IN THE UNITED STATES COURT OF APPEAL FOR THE SEVENTH CIRCUIT
June 13, 1996
PHIL MATNEY AND SATELLITE NEWS AND VIDEO, INC., PLAINTIFFS-APPELLANTS,
COUNTY OF KENOSHA, DEFENDANT-APPELLEE.
Appeal from the United States District Court for the Eastern District of Wisconsin. No. 94-C-1118 John W. Reynolds, Judge.
Before COFFEY, FLAUM, and RIPPLE, Circuit Judges.
FLAUM, Circuit Judge.
ARGUED FEBRUARY 14, 1996
DECIDED JUNE 13, 1996
Plaintiffs Satellite News and Video, Inc. ("Satellite") and Phil Matney brought suit in district court, seeking to have a Kenosha County, Wisconsin "open-booth" ordinance declared unconstitutional and to obtain an injunction prohibiting its enforcement. The ordinance requires that movie-viewing booths at "adult entertainment" establishments, such as the one owned by Satellite and patronized by Matney, be totally accessible from a public area and have at least one side totally open to a lighted public aisle. The district court granted summary judgment in favor of Kenosha County ("County") and the plaintiffs appeal. We affirm.
Satellite owns and operates an "adult entertainment" business in Kenosha County, Wisconsin, which displays sexually explicit but non-obscene films and videotapes in small, single-person viewing booths. Each booth is equipped with a monitor connected to several videotape players. By depositing a token in a device located within each booth, patrons of Satellite can activate the monitors and choose one of the several videotapes or films offered. The video booths are specifically designed and built so that persons standing outside the booths cannot determine the content or the specific nature of the film being viewed. Phil Matney is a resident of Kenosha County and a patron of Satellite. Matney does not wish to have the content of the videos he views and listens to revealed to persons passing by the booths.
In 1992, the Kenosha County Board of Health issued regulation HD-1.01-1, which establishes standards for the construction and maintenance of booths, rooms, or cubicles available for the private viewing of "adult entertainment" at "adult-oriented" establishments. The stated purpose of the regulation is to preserve health, prevent the spread of AIDS and other communicable or sexually transmitted diseases, and prevent unsanitary, unsafe and unhealthy conditions. Specifically, the regulation states:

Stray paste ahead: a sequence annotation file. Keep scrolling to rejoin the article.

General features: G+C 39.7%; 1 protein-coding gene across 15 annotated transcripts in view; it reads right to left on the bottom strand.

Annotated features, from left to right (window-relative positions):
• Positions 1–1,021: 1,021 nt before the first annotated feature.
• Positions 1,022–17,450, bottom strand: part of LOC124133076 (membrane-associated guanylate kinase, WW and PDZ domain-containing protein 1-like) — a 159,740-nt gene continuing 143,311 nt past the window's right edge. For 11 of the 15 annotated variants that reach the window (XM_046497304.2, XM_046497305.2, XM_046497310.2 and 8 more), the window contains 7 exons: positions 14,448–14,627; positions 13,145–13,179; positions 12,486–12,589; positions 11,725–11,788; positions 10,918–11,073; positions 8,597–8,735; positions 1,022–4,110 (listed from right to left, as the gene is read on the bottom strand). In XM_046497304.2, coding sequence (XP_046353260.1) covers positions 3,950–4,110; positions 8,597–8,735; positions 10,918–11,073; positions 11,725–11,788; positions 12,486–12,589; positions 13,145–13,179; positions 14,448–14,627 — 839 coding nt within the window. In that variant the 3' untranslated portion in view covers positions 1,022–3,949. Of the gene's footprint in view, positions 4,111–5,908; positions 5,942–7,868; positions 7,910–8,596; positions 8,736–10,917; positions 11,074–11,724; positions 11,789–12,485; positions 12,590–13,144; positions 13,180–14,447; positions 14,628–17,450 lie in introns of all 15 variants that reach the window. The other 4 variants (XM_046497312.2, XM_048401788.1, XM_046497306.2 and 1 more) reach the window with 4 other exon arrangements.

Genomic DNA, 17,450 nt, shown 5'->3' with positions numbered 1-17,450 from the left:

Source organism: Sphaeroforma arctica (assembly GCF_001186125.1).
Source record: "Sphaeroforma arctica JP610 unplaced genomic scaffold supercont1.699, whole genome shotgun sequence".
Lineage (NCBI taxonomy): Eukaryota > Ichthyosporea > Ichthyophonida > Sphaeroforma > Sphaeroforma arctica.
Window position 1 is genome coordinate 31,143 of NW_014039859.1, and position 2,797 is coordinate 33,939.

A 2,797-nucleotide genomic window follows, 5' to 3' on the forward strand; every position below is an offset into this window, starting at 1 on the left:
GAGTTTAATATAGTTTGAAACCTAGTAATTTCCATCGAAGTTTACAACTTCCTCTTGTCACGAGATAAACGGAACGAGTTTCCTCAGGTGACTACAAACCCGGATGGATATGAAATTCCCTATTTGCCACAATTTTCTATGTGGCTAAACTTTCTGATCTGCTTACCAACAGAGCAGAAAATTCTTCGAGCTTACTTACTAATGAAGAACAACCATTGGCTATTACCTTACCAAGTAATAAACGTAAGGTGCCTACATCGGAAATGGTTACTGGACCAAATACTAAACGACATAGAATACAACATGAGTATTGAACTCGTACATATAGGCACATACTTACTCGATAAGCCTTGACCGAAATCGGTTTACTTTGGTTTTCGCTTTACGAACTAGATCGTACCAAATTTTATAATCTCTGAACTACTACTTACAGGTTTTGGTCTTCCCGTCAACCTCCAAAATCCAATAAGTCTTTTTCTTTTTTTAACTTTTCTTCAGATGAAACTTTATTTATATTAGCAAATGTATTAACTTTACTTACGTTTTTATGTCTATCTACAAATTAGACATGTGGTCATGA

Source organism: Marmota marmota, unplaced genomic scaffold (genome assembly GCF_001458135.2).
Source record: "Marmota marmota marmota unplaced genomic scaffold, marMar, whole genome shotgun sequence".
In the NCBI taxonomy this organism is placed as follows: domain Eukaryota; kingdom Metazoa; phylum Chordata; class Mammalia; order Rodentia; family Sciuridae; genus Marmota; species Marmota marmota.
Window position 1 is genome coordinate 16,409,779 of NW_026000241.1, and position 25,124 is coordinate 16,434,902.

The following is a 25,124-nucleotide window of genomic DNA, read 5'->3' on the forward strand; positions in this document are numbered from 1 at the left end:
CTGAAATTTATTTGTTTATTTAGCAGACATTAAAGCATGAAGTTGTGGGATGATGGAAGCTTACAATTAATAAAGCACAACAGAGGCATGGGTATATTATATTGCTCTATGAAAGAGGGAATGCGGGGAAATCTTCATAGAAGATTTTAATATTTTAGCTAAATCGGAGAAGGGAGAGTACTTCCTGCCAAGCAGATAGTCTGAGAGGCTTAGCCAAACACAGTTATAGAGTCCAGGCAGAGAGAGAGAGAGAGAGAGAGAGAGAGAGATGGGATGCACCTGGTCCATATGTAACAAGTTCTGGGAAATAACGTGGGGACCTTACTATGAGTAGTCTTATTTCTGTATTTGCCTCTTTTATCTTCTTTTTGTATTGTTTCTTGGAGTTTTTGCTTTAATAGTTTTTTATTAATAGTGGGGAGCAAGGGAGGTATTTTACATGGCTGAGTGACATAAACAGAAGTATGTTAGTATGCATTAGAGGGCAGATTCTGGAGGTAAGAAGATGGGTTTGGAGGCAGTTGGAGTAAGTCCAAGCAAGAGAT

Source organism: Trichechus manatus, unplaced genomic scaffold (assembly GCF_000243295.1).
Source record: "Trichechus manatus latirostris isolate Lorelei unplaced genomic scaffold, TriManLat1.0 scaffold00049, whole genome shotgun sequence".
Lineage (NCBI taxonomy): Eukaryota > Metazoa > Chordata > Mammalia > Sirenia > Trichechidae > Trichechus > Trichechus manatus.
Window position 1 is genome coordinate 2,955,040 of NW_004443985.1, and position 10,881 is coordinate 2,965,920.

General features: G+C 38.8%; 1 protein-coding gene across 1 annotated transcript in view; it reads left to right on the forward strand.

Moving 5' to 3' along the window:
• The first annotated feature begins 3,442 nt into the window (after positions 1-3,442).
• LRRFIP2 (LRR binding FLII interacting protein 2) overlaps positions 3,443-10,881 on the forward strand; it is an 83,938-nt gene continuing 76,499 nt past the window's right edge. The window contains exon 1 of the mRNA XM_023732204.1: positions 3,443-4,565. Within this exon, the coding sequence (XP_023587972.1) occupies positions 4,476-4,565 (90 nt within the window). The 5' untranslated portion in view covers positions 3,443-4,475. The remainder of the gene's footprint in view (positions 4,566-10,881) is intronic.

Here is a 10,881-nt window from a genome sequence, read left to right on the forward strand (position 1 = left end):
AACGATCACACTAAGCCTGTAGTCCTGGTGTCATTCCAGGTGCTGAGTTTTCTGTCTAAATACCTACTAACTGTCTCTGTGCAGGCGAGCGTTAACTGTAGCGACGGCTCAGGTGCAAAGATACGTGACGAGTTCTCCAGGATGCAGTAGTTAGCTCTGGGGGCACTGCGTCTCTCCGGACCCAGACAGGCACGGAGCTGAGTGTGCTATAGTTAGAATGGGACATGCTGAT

(1) PURPOSE. It is a lawful purpose of the Kenosha County Board of Health to enact rules and regulations as are necessary for the preservation of health and to prevent the spread of AIDS and other communicable or sexually transmitted diseases in Kenosha County. It has been found by localities throughout the State of Wisconsin, particularly Milwaukee, Racine, Waukesha, Delafield, and Kenosha, as well as communities around the country, that many adult-oriented establishments install movie viewing booths with doors in which patrons view adult-oriented videotapes, movies, films and other forms of adult entertainment, and that such booths have been and are being used by patrons to engage in sexual acts resulting in unsanitary, unhealthy and unsafe conditions in said booths and establishments. This regulation establishes standards for booth construction and maintenance in order to prevent the spread of AIDS and other communicable or sexually transmitted diseases.
The Board considered evidence from the sheriff's departments in Kenosha County and other communities in reaching its conclusion that activity occurring in booths at adult oriented establishments leads to unhealthy and unsanitary conditions and to the transmission of AIDS and other sexually transmitted and communicable diseases.